But was I ready to quit this new job? I was thinking, at that point, that maybe it wasn’t the job for me. Maybe I can’t do relay services for the deaf and hard-of-hearing. It’s too much work, and the bosses are going to complain that I’m not doing things properly. And, I just had anxiety, even if it wasn’t a full-blown panic attack, even if I was still able to function at life. Do I want to have anxiety, day in and day out? I had anxiety after one hour on the phones, so what am I going to do when I have to spend 8 hours on the phones?

The meditation helped, but I still wondered if I could do the job. Somewhat thankfully, I had to stay late to make up for time I lost while trying to get temporary living assistance. My after-hours time was spent just shadowing another person on the call center floor. The woman and I talked for a bit, and she told me that the supervisors expect new recruits to make mistakes for the first few weeks or so. Yeah, that made sense, but I also wanted to be less obvious that I was a new person when people called in. I didn’t want to seem like I didn’t know how to do my job. The woman told me to give it a few weeks before giving up on it. I knew it was good advice, and I knew I wasn’t in a good enough position to give up my job so soon. I needed the money, and I didn’t have any other offers lined up. I had to stick with it, for better or worse.

The next day, there was another hour on the call center floor. I still wasn’t amazing at this job I considered keeping, but I didn’t need the 5-minute meditation afterwards. Maybe I had better calls, who knows. I can’t really say what the difference was, but it seemed like it was just another day.

Friday, we spent at least 7 of our 8 hours on the call center floor. I was half-awake and a bit hungry as I had skipped breakfast. The first call that dropped onto my screen was a teletypewriter user who typed, “HURRY” and the number for me to call. As I was dialing, they told me they wanted me to press the button during the automated prompts to connect them to a certain department. My trainer listened in on the call to help me speed up the process, because she recognized the caller. My trainer told me that I had a difficult caller and that it would be a challenging call. A few expletives later, which surprisingly didn’t come from me in this instance, I was speaking to a different representative for one of the calls I had to make for the teletypewriter user. I had to make a few calls for this person, and some of the representatives just weren’t good enough for them. When the call ended, I wasn’t even exhausted. I was entertained, if anything.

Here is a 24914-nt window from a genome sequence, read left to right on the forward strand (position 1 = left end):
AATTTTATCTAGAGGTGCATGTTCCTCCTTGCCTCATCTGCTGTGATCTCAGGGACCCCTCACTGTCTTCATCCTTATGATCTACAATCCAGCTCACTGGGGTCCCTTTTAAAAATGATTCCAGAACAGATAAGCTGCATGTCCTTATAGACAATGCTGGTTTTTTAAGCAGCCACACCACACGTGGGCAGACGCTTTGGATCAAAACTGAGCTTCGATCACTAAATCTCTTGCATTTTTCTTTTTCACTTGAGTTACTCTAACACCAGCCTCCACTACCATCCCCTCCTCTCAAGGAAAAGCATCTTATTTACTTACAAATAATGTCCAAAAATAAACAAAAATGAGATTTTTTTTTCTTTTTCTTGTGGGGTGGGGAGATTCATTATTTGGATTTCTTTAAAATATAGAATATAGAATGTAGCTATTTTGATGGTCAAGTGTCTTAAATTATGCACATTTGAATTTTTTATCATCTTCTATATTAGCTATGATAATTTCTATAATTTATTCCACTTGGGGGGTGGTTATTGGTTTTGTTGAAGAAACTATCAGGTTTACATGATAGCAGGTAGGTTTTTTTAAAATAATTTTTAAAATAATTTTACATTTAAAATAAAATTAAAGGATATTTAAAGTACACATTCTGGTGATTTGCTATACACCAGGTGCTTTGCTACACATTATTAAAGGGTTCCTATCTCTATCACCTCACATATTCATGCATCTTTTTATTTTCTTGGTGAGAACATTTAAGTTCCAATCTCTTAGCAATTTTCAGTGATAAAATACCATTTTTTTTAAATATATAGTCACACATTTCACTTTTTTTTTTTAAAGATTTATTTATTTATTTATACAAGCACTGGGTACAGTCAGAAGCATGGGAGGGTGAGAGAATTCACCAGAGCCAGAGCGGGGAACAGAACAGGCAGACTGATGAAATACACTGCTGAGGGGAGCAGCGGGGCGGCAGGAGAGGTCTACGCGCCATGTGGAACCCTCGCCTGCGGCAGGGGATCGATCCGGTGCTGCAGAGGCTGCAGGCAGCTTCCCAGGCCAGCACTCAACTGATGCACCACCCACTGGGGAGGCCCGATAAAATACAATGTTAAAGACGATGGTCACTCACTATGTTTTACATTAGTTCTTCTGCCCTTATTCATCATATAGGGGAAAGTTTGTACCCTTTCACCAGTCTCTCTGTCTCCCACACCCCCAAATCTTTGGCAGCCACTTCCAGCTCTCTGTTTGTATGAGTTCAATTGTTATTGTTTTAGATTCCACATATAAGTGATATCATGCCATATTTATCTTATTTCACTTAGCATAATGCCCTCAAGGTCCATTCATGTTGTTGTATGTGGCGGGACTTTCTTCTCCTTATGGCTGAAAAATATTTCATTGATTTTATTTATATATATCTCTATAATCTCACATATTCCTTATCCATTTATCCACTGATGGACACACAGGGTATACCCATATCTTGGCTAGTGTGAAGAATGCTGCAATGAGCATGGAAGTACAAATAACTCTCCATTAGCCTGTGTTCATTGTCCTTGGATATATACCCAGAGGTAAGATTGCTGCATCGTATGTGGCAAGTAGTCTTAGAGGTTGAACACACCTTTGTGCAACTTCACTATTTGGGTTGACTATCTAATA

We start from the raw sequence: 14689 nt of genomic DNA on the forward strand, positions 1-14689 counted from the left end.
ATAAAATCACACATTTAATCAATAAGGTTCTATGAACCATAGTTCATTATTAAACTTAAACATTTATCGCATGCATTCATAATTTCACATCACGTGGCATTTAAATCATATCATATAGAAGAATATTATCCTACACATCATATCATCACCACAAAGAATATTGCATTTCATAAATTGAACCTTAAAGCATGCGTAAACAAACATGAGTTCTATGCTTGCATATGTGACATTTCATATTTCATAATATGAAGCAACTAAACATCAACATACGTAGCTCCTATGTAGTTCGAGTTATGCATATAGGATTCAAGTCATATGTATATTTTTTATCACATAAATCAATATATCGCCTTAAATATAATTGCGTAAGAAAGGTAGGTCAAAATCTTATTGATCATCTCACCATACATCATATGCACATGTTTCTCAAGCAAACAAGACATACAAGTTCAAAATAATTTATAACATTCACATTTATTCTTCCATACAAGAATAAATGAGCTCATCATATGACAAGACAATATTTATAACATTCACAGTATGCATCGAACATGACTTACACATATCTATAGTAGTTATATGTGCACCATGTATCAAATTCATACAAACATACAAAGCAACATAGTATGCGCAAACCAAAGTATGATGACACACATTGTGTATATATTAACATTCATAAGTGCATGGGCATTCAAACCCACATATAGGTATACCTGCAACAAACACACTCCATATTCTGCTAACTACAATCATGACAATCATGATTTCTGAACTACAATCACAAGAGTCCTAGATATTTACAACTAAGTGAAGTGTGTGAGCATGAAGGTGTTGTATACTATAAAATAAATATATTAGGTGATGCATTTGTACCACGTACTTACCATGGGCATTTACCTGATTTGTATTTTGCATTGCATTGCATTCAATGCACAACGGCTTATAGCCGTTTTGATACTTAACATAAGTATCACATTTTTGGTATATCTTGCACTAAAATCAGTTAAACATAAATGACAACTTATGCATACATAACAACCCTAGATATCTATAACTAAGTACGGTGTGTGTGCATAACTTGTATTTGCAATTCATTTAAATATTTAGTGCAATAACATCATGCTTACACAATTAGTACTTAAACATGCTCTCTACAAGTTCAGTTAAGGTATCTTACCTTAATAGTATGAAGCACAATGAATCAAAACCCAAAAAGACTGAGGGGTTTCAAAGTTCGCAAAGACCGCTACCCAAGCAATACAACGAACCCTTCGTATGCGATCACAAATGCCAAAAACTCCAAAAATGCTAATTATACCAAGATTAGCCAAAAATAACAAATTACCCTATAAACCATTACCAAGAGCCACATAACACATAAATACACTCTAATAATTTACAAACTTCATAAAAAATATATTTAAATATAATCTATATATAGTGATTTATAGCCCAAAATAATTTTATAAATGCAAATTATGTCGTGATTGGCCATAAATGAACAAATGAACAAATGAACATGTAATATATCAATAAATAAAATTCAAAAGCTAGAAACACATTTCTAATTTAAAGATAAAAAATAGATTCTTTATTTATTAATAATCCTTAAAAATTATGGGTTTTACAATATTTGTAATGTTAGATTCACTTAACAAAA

The few calls I had that weren’t wrong numbers or hang-ups, I had a mix of rude people and sweethearts. I was feeling far more capable of doing this job after four hours than I had felt after the first hour of being live on the phones.

Towards the end of the work day, I ran into the woman I had shadowed on Wednesday. She asked me how things were going, and when I told her I was feeling pretty good, she basically said, “I told you so!” I explained that I didn’t know if it would be a few weeks before I felt more confident, and that I was surprised that I was starting to get comfortable with the job. She was glad to hear that I wasn’t giving up, not that I really talked like I was on the verge of throwing in the towel, just that I wasn’t confident in my ability to do the job until Friday.